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Scrutinized!

Surveillance in Asian North American Literature

Monica Chiu

Publication Year: 2014

Chang-rae Lee’s Native Speaker, Kerri Sakamoto’s The Electrical Field, Don Lee’s Country of Origin, Mohsin Hamid’s The Reluctant Fundamentalist, Susan Choi’s A Person of Interest. These and a host of other Asian North American detection and mystery titles were published between 1995 and 2010. Together they reference more than a decade of Asian North America monitoring that includes internment, campaign financing, espionage, and post-9/11 surveillance. However, these works are less concerned with solving crimes than with creating literary responses to the subtle but persistent surveillance of raced subjects. In Scrutinized! Monica Chiu reveals how Asian North American novels’ fascination with mystery, detection, spying, and surveillance is a literary response to anxieties over race. According to Chiu, this allegiance to a genre that takes interruptions to social norms as its foundation speaks to a state of unease at a time of racial scrutiny.

Scrutinized! is broadly about oversight and insight. The race policing of the past has been subsumed under post-racism—an oversight (in the popular nomenclature of race blindness) that is still, ironically, based on a persistent visual construction of race. Detective fiction’s focus on scrutiny presents itself as the most appropriate genre for revealing the failures of a so-called post-racialism in which we continue to deploy visually defined categories of race as social realities—a regulatory mechanism under which Asian North Americans live the paradox of being inscrutable. To be looked at and overlooked is the contradiction that drives the book’s thesis. Readers first revisit Oriental visions, or Asian stereotypes, and then encounter official documentation on major events, such as the Japanese American and Japanese Canadian internment. The former visions, which endure, and the latter documents, diplomatically forgotten, shape how Asian subjects were and are scrutinized and to what effect. They determine which surveillance images remain emblazoned in a nation’s collective memory and which face political burial. The book goes on to provide a compelling analysis of mystery and detective fiction by Lee, Nina Revoyr, Choi, Suki Kim, Sakamoto, and Hamid, whose work exploits the genre’s techniques to highlight pervasive vigilance among Asian North American subjects.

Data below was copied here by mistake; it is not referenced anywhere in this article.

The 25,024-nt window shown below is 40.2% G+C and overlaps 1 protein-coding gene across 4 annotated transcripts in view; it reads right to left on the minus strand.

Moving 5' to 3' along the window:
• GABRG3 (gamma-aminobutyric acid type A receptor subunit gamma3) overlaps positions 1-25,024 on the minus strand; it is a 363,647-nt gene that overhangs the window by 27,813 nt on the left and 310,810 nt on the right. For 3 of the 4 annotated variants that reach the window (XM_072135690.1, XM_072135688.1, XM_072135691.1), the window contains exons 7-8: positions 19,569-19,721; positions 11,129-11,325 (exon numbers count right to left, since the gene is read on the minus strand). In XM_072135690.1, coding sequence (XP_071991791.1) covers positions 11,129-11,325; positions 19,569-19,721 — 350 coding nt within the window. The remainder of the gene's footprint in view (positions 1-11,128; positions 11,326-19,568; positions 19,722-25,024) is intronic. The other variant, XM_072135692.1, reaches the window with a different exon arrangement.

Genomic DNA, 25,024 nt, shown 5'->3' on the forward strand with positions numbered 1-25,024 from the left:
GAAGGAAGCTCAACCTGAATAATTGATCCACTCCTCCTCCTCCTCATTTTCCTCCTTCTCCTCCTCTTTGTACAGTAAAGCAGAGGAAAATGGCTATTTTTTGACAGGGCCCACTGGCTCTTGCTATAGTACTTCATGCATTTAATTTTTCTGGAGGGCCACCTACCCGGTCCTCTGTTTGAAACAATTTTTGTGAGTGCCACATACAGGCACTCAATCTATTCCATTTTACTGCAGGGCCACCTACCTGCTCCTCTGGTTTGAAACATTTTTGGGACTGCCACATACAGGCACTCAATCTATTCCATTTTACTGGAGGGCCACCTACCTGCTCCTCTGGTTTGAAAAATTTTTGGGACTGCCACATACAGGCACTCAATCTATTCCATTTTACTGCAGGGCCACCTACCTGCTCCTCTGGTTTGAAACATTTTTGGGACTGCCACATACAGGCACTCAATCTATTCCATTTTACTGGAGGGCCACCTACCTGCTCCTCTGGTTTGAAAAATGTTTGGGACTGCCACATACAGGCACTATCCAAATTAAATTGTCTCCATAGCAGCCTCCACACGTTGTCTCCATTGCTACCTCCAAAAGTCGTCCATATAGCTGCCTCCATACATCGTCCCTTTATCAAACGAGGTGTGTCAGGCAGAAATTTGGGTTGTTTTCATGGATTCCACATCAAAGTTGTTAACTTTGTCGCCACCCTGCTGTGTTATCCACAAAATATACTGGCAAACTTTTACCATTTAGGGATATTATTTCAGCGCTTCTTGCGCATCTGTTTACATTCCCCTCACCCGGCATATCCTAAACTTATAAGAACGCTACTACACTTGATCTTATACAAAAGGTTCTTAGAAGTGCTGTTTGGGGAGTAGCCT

Published by: University of Hawai'i Press

Title Page, Copyright, Dedication

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Contents

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pp. vii-viii

Acknowledgments

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pp. ix-x

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Chapter 1: Introduction: Under Scrutiny

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pp. 1-27

Over the past fifty years, the American government has been particularly interested in surveilling minority subjects. The now infamous Counter Intelligence Program (COINTELPRO) illegally and clandestinely pursued scores of activists and organizations associated with the black liberation movement and civil rights movement...

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Chapter 2: Racial Playgrounds: Illusion and Danger in Don Lee’s Country of Origin

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pp. 28-47

Chinatowns, Koreatowns, and Little Tokyos have been entertainment hubs for Western tourists for more than a hundred years. Their Oriental architecture, unique food, and media promotions of their cultural attractions have encouraged white bourgeois forays into what I call Asian playgrounds, desirable for their intoxicating amalgamation of entertainment and danger. San Francisco’s...